If the thought of malware is scary, then the idea of ransomware is downright terrifying. A Trojan might steal sensitive information directly or via backdoor access. But ransomware leverages that data and its value to extort the victim for money. You may suddenly be bombarded by a big ugly pop-up message stating that all your documents, photos, and databases have been encrypted. You receive a warning that you’ve got 24 hours to pay $10,000 in Bitcoins. Either you obtain the decryption key, or lose everything forever!
Before diving into how to prevent ransomware, here are a few eye-opening statistics on this unsettling epidemic:
- Ransomware was in almost 40 percent of all spam messages in 2016 (IBM)
- Roughly 5,7000 computers per day (68,000 per month) are infected (Symantec)
- Criminals earn up to $33,600 per day ($394,000 per month) holding compromised data for ransom (Symantec)
- CryptoWall infected more than 625,000 users and extorted over $1.1 million over a five-month period (Dell SecureWorks)
- Ransomware total cost is estimated to $1 billion in 2016 (IBM)
This relentless threat is forcing security experts to work for their money on the detection front. When one specific program is neutralized, another round of variants emerge.
Like malware in general, the best approach to ransomware protection is prevention. You can avoid a costly data security nightmare by heeding these simple tips to prevent ransomware:
Invest In Disaster Recovery
Previously published in the Recovery Zone, Case Study: CPI Solutions and StorageCraft Conquer Cryptolocker underscores the importance a backup and recovery strategy plays in ransomware prevention. When you regularly backup your files, system, and application data, you automatically circumvent the main bargaining chip cyber criminals use for leverage. The ability to recover a single copy of your mission-critical data instantly renders ransomware demands futile.
Keep Security Tech Up to Date
According to Symantec, one particular strain of ransomware was detected an alarming 500,000 times over the course of 18 days. CryptoLocker has essentially been neutralized. But CrytoWall, CTB-Locker, Tescrypt, Torlocker, and several other variants are wreaking havoc in its place. Configure your anti-malware software to receive automatic updates! This is the most practical way to ward off the countless new variations being unleashed on a daily basis.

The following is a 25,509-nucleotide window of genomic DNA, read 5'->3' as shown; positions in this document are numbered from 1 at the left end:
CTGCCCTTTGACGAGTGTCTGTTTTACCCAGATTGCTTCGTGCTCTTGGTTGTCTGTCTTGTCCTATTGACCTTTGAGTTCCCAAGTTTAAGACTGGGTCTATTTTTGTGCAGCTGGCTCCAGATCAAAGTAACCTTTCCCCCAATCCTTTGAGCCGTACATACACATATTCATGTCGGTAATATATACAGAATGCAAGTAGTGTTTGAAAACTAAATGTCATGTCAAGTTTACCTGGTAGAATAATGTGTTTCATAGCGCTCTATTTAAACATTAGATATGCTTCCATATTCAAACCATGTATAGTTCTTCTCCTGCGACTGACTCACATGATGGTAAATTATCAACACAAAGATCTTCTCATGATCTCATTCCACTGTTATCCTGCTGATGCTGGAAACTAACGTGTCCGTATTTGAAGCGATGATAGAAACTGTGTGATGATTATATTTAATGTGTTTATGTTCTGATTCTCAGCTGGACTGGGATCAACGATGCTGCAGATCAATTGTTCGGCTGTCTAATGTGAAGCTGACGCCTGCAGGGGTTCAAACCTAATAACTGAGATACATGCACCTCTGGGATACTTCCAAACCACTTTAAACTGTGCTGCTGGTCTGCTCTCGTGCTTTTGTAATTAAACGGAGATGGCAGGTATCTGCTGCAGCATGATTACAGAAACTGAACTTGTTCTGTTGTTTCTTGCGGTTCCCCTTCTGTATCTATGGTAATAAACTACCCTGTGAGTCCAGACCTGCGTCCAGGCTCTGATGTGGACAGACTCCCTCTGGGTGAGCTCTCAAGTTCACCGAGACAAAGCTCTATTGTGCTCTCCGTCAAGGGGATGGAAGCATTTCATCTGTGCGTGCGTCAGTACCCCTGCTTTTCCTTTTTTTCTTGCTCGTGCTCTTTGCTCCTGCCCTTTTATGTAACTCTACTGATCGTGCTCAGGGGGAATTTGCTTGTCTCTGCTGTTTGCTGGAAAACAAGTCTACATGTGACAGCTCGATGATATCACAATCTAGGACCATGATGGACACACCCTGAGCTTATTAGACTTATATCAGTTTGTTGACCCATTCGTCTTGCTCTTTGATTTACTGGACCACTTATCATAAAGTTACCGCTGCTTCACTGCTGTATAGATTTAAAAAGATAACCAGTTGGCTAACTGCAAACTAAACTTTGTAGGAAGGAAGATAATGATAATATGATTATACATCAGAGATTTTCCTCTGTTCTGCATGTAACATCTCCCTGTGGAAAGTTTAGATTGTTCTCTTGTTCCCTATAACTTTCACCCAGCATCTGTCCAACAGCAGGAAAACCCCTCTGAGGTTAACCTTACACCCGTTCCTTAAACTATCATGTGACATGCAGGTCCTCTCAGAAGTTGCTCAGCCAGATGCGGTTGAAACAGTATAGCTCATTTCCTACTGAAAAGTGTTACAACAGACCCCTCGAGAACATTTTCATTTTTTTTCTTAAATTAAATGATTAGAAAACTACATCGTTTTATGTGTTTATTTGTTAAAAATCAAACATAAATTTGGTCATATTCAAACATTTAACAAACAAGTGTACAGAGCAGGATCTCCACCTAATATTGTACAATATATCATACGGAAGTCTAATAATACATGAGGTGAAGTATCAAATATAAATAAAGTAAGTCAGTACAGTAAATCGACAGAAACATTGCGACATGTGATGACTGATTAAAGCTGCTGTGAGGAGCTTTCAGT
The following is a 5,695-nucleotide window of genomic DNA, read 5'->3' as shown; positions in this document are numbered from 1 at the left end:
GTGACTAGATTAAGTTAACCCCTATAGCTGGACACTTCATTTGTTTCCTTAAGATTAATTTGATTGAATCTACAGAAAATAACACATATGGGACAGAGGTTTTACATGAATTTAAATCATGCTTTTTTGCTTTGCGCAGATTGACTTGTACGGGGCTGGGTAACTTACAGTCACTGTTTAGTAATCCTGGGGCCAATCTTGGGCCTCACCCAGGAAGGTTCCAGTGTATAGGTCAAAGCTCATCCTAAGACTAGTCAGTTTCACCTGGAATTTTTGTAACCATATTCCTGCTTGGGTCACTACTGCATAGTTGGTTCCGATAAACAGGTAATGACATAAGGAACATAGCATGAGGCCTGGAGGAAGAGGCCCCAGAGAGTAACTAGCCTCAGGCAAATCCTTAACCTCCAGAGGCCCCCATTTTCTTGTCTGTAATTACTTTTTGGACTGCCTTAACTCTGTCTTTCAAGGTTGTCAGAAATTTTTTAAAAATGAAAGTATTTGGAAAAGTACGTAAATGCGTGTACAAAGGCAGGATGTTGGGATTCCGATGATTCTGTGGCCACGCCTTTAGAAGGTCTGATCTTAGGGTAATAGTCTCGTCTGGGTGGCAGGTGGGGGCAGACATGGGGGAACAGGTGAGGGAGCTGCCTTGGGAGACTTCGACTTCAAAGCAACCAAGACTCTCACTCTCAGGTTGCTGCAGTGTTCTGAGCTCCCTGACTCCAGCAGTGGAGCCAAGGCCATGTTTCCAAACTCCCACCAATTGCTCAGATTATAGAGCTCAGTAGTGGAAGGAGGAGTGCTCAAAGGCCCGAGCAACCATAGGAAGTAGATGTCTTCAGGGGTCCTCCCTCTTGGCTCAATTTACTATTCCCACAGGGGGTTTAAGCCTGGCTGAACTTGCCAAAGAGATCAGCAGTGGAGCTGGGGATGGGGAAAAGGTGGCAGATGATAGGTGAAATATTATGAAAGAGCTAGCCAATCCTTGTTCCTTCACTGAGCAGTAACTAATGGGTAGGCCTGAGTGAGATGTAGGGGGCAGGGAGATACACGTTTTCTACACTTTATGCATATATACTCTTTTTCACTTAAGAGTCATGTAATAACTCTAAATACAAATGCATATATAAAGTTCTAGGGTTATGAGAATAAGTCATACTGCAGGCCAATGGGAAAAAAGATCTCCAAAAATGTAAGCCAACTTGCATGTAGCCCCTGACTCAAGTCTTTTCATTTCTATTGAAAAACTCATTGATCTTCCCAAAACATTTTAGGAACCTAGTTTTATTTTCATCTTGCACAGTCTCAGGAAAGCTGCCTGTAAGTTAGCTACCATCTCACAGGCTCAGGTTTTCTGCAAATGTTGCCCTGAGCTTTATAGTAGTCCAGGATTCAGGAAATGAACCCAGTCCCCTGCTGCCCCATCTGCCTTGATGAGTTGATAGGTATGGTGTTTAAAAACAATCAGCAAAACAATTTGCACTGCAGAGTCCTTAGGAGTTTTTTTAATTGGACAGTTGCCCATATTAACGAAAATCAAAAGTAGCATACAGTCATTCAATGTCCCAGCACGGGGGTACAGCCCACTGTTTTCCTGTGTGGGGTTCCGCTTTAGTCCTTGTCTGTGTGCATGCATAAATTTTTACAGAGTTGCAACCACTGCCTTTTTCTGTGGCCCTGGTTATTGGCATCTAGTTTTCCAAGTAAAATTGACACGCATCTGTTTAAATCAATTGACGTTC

Pop-ups are annoying little boogers, but they’re harmless, right? Not exactly. In fact, they are yet another vehicle crafty cyber criminals use to spread ransomware across the web. Luckily, modern browsers make it fairly easy to keep these annoyances at bay. Taking the time to adjust a few simple settings can pay off big time by blocking out malicious software designed to spook you into forking over cash to access your own systems.
Play It Safe Online
Ransomware gets around like the classical piece of malware. Avoid opening attachments and links in any email you didn’t explicitly request – even if it comes from a contact in your address book. Furthermore, it helps to be extra cautious when surfing the web. Like Trojans, ransomware apps are often disguised as desirable items that look genuine on the surface. You could unknowingly unload the malicious payload when installing a free diagnostic utility you downloaded from your favorite P2P site.
Need even more motivation to migrate from Windows XP? Let ransomware prevention be the reason. The program may run just fine, but using old and outdated software is like driving on a tire with the belt wire exposed – it’s a disaster waiting to happen. Microsoft no longer supports XP, so any new vulnerabilities that are discovered go unaddressed. Patch every piece of software in your ecosystem to fill in the gaps and plug up the holes hackers may try to exploit as attack vectors.
The FBI is urging ransomware victims to immediately disconnect from the net and turn off the infected system to prevent any further damage. From there, the agency suggests reporting the incident. You can do this either by filing a complaint with the local FBI office in your region, or online at the Internet Crime Complaint Center (IC3) website. Cyberspace may operate in lawless fashion, but every report helps in molding a digital society that brings criminals to justice faster, and more frequently.
For some strange reason, I look at ransomware a lot like I do Freddy Krueger. Yeah, both are plenty creepy and will inflict crazy damage if they get a hold of you, yet at the same time, made incredibly feeble when cut down at the source of their power. Firmly deny Freddy’s existence, and he’s a relegated to unreachable depths of the dream world.
Prioritize a comprehensive backup and recovery solution, and you can laugh if any hacker even thinks of trying to kidnap your data and demanding you to break the bank.